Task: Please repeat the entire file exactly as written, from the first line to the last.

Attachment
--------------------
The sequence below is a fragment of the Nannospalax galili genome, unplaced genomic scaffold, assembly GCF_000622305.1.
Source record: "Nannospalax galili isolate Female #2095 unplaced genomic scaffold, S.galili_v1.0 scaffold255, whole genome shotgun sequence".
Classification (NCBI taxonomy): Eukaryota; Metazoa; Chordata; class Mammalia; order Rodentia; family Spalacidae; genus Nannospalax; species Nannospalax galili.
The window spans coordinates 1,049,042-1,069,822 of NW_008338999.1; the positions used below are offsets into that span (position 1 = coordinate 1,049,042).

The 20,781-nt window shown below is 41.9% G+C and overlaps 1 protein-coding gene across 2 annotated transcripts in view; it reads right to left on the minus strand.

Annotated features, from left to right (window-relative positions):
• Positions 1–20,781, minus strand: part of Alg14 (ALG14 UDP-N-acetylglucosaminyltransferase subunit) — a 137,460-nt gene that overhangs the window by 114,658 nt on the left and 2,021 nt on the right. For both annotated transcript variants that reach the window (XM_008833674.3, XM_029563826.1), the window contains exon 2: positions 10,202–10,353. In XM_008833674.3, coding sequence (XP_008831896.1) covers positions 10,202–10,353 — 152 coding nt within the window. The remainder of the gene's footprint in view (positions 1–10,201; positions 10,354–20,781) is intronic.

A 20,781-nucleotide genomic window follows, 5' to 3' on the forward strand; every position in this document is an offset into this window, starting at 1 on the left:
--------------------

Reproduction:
The sequence below is a fragment of the Nannospalax galili genome, unplaced genomic scaffold, assembly GCF_000622305.1.
Source record: "Nannospalax galili isolate Female #2095 unplaced genomic scaffold, S.galili_v1.0 scaffold255, whole genome shotgun sequence".
Classification (NCBI taxonomy): Eukaryota; Metazoa; Chordata; class Mammalia; order Rodentia; family Spalacidae; genus Nannospalax; species Nannospalax galili.
The window spans coordinates 1,049,042-1,069,822 of NW_008338999.1; the positions used below are offsets into that span (position 1 = coordinate 1,049,042).

The 20,781-nt window shown below is 41.9% G+C and overlaps 1 protein-coding gene across 2 annotated transcripts in view; it reads right to left on the minus strand.

Annotated features, from left to right (window-relative positions):
• Positions 1–20,781, minus strand: part of Alg14 (ALG14 UDP-N-acetylglucosaminyltransferase subunit) — a 137,460-nt gene that overhangs the window by 114,658 nt on the left and 2,021 nt on the right. For both annotated transcript variants that reach the window (XM_008833674.3, XM_029563826.1), the window contains exon 2: positions 10,202–10,353. In XM_008833674.3, coding sequence (XP_008831896.1) covers positions 10,202–10,353 — 152 coding nt within the window. The remainder of the gene's footprint in view (positions 1–10,201; positions 10,354–20,781) is intronic.

A 20,781-nucleotide genomic window follows, 5' to 3' on the forward strand; every position in this document is an offset into this window, starting at 1 on the left: